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Research Spending & Results

Award Detail

Awardee:UNIVERSITY OF LOUISIANA AT LAFAYETTE
Doing Business As Name:University of Louisiana at Lafayette
PD/PI:
  • Sheng Chen
  • (337) 482-5807
  • chen@louisiana.edu
Award Date:12/01/2017
Estimated Total Award Amount: $ 506,060
Funds Obligated to Date: $ 111,622
  • FY 2018=$111,622
Start Date:02/01/2018
End Date:01/31/2023
Transaction Type:Grant
Agency:NSF
Awarding Agency Code:4900
Funding Agency Code:4900
CFDA Number:47.070
Primary Program Source:040100 NSF RESEARCH & RELATED ACTIVIT
Award Title or Description:CAREER: Making Type Error Debugging Work
Federal Award ID Number:1750886
DUNS ID:799451273
Parent DUNS ID:787047901
Program:SOFTWARE & HARDWARE FOUNDATION
Program Officer:
  • Anindya Banerjee
  • (703) 292-8910
  • abanerje@nsf.gov

Awardee Location

Street:104 University Circle
City:Lafayette
State:LA
ZIP:70503-2701
County:Lafayette
Country:US
Awardee Cong. District:03

Primary Place of Performance

Organization Name:University of Louisiana at Lafayette
Street:104 University Circle
City:Lafayette
State:LA
ZIP:70503-2701
County:Lafayette
Country:US
Cong. District:03

Abstract at Time of Award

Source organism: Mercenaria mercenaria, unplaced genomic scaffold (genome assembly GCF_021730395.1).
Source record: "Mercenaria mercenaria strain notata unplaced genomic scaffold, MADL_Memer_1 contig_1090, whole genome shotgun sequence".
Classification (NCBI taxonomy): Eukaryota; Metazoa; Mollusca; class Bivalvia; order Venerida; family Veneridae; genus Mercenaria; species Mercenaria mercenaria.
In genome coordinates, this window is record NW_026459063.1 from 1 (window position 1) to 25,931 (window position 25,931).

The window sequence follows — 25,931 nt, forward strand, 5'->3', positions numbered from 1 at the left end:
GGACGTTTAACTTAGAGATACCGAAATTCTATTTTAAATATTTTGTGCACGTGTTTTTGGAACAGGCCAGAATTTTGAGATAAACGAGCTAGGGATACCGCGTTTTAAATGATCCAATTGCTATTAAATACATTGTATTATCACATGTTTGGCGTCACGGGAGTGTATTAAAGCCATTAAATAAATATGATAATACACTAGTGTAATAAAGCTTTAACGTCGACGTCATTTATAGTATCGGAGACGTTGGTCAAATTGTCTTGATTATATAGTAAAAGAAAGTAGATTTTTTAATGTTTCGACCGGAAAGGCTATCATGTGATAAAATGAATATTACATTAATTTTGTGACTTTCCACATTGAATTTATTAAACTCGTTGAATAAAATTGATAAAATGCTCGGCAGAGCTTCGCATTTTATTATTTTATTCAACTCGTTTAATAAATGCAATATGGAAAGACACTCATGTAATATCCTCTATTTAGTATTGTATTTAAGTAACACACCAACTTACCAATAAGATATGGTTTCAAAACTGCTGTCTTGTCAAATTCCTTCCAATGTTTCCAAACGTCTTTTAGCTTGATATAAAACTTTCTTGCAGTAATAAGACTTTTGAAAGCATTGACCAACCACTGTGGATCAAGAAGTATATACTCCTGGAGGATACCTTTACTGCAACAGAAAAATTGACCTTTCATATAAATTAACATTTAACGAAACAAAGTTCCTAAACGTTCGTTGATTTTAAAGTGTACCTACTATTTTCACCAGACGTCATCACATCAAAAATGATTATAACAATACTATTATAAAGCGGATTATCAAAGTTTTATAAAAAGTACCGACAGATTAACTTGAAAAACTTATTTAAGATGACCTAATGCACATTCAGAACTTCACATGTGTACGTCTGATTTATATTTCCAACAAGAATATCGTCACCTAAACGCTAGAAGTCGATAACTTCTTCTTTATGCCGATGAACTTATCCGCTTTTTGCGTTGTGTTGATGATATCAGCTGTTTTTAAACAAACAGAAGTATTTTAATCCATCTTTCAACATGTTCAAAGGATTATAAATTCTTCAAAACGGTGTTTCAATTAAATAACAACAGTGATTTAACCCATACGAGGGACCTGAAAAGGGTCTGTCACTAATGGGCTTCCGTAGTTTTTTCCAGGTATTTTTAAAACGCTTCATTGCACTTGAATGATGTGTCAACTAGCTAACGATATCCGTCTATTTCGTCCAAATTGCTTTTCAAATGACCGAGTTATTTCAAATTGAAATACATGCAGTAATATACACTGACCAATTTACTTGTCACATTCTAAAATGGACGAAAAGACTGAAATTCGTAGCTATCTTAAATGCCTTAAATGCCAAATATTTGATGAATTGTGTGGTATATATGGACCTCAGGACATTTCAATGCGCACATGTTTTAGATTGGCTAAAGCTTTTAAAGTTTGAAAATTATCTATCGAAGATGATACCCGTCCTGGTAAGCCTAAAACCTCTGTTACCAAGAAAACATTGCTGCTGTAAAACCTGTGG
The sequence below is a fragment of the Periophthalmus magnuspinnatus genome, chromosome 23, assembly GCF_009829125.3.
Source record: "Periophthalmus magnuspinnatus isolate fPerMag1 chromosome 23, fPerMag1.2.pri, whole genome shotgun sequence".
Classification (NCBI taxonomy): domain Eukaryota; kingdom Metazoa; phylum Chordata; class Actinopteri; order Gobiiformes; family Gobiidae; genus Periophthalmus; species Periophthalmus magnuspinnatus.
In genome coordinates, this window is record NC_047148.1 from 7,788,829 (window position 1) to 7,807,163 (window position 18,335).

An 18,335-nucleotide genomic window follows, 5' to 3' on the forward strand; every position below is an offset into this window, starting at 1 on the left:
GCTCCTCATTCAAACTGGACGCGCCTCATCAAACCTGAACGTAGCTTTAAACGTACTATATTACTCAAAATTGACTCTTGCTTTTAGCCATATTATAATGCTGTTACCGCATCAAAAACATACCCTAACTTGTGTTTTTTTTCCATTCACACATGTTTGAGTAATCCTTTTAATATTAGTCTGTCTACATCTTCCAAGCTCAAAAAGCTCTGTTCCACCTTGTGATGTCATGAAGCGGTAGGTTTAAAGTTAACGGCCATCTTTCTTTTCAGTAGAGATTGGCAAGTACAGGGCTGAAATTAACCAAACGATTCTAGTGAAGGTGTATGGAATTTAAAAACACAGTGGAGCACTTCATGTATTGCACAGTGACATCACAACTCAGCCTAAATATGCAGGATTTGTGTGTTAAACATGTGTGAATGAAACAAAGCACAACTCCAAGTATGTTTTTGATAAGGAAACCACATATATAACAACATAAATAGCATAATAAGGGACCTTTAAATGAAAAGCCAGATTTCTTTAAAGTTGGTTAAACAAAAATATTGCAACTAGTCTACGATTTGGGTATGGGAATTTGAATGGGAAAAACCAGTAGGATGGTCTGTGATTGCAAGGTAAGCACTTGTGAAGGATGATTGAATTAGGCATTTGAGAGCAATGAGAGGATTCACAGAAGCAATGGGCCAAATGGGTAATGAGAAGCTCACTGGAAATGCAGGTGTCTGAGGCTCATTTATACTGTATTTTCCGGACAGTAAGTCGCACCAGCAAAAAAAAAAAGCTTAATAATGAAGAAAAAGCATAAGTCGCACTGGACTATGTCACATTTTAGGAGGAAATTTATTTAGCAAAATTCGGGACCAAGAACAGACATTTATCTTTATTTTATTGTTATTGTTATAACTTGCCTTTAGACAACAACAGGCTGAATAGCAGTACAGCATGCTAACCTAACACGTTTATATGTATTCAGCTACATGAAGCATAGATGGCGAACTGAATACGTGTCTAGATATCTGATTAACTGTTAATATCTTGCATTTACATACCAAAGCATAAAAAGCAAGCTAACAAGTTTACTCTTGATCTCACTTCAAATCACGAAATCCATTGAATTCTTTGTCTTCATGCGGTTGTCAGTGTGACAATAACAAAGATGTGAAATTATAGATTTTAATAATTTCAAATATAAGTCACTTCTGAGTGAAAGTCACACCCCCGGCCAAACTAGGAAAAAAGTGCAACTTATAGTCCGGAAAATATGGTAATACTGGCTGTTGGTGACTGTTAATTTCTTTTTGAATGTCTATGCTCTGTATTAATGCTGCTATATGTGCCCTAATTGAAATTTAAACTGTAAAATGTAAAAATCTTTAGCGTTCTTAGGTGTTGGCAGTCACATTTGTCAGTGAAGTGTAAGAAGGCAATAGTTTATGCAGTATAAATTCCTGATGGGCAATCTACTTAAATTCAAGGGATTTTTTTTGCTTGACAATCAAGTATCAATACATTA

A type system is part of a programming language to catch programming errors. Encouraged by their success, modern programming languages increasingly employ ever more sophisticated type systems to provide guarantees about the safety and correctness of programs. To make type systems convenient to use, languages usually rely on type inference to automatically determine types, thus saving programmers from tedious and manual type annotations. When type inference fails to compute a program's type, the error messages produced by existing compilers are often imprecise and difficult to understand, making it hard for programmers to fix a program. The goal of this research is to make type systems more usable, and thereby to assist programmers in fixing errors quickly and reliably. The intellectual merits of this research are a series of techniques and theories for generating informative messages for fixing type errors in advanced type systems, and a unified representation of error reparation for integrating various debugging techniques. The developed techniques are driven by insights gained from a large-scale empirical study and a usability study. The project's broader significance and importance is to make languages with advanced type systems and type inference more usable, leading to improved programming productivity and increased adoption of languages for constructing more reliable software. A reduced learning curve will specifically increase the adoption of such languages in both K-12 and higher education. The conceptual and technical development of the proposed research is backed by variational typing, a typing discipline that supports the reuse of computations, and that encodes type uncertainties with sound underlying theories and efficient implementations. The ability to reuse type information allows efficient exploration of large spaces of potential error fixes, the efficient location of errors, and the generation of informative error messages. While the proposed research targets Haskell, a type system laboratory with numerous advanced features, the techniques and theories developed by systematically studying the interactions of variational types and other typing features are applicable to a wide range of programming languages.

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